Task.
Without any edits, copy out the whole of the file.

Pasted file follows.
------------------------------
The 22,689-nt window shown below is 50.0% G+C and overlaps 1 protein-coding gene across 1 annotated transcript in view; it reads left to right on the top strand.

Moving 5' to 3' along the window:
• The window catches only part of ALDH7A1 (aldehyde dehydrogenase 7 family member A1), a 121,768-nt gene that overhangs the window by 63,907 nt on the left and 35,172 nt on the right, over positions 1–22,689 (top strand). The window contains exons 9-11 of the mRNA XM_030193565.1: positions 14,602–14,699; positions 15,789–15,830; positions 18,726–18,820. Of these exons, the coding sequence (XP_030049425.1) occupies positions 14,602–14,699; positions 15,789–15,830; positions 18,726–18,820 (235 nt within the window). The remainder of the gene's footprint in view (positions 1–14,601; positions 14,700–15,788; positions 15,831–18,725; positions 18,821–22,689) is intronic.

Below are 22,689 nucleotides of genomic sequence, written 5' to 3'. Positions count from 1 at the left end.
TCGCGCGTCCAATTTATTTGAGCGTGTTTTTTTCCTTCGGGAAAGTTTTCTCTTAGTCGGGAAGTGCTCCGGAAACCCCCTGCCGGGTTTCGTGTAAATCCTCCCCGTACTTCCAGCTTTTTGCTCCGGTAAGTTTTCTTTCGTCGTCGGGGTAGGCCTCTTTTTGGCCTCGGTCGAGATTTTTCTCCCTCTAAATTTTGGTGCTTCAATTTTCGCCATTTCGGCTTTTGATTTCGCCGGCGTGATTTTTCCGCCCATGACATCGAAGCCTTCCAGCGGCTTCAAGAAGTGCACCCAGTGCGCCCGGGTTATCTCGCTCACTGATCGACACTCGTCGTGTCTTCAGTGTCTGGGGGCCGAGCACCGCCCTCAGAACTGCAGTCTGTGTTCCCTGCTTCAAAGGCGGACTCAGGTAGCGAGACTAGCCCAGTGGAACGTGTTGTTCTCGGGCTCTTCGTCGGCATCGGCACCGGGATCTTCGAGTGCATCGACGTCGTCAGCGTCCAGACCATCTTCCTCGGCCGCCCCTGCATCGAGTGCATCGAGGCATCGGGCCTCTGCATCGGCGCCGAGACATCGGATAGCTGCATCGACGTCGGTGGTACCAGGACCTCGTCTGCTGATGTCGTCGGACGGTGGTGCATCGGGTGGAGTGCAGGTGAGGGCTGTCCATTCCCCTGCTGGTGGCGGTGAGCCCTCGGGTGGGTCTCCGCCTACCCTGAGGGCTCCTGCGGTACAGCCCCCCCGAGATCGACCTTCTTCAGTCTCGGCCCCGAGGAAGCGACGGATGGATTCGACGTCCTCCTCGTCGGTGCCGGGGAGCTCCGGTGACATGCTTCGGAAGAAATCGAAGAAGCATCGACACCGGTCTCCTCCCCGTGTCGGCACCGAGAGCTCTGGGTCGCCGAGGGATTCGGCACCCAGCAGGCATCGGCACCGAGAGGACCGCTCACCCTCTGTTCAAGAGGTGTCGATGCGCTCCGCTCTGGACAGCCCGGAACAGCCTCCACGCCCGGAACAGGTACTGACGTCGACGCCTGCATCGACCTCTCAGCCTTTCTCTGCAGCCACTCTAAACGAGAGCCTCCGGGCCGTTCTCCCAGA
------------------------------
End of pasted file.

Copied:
The 22,689-nt window shown below is 50.0% G+C and overlaps 1 protein-coding gene across 1 annotated transcript in view; it reads left to right on the top strand.

Moving 5' to 3' along the window:
• The window catches only part of ALDH7A1 (aldehyde dehydrogenase 7 family member A1), a 121,768-nt gene that overhangs the window by 63,907 nt on the left and 35,172 nt on the right, over positions 1–22,689 (top strand). The window contains exons 9-11 of the mRNA XM_030193565.1: positions 14,602–14,699; positions 15,789–15,830; positions 18,726–18,820. Of these exons, the coding sequence (XP_030049425.1) occupies positions 14,602–14,699; positions 15,789–15,830; positions 18,726–18,820 (235 nt within the window). The remainder of the gene's footprint in view (positions 1–14,601; positions 14,700–15,788; positions 15,831–18,725; positions 18,821–22,689) is intronic.

Below are 22,689 nucleotides of genomic sequence, written 5' to 3'. Positions count from 1 at the left end.
TCGCGCGTCCAATTTATTTGAGCGTGTTTTTTTCCTTCGGGAAAGTTTTCTCTTAGTCGGGAAGTGCTCCGGAAACCCCCTGCCGGGTTTCGTGTAAATCCTCCCCGTACTTCCAGCTTTTTGCTCCGGTAAGTTTTCTTTCGTCGTCGGGGTAGGCCTCTTTTTGGCCTCGGTCGAGATTTTTCTCCCTCTAAATTTTGGTGCTTCAATTTTCGCCATTTCGGCTTTTGATTTCGCCGGCGTGATTTTTCCGCCCATGACATCGAAGCCTTCCAGCGGCTTCAAGAAGTGCACCCAGTGCGCCCGGGTTATCTCGCTCACTGATCGACACTCGTCGTGTCTTCAGTGTCTGGGGGCCGAGCACCGCCCTCAGAACTGCAGTCTGTGTTCCCTGCTTCAAAGGCGGACTCAGGTAGCGAGACTAGCCCAGTGGAACGTGTTGTTCTCGGGCTCTTCGTCGGCATCGGCACCGGGATCTTCGAGTGCATCGACGTCGTCAGCGTCCAGACCATCTTCCTCGGCCGCCCCTGCATCGAGTGCATCGAGGCATCGGGCCTCTGCATCGGCGCCGAGACATCGGATAGCTGCATCGACGTCGGTGGTACCAGGACCTCGTCTGCTGATGTCGTCGGACGGTGGTGCATCGGGTGGAGTGCAGGTGAGGGCTGTCCATTCCCCTGCTGGTGGCGGTGAGCCCTCGGGTGGGTCTCCGCCTACCCTGAGGGCTCCTGCGGTACAGCCCCCCCGAGATCGACCTTCTTCAGTCTCGGCCCCGAGGAAGCGACGGATGGATTCGACGTCCTCCTCGTCGGTGCCGGGGAGCTCCGGTGACATGCTTCGGAAGAAATCGAAGAAGCATCGACACCGGTCTCCTCCCCGTGTCGGCACCGAGAGCTCTGGGTCGCCGAGGGATTCGGCACCCAGCAGGCATCGGCACCGAGAGGACCGCTCACCCTCTGTTCAAGAGGTGTCGATGCGCTCCGCTCTGGACAGCCCGGAACAGCCTCCACGCCCGGAACAGGTACTGACGTCGACGCCTGCATCGACCTCTCAGCCTTTCTCTGCAGCCACTCTAAACGAGAGCCTCCGGGCCGTTCTCCCAGA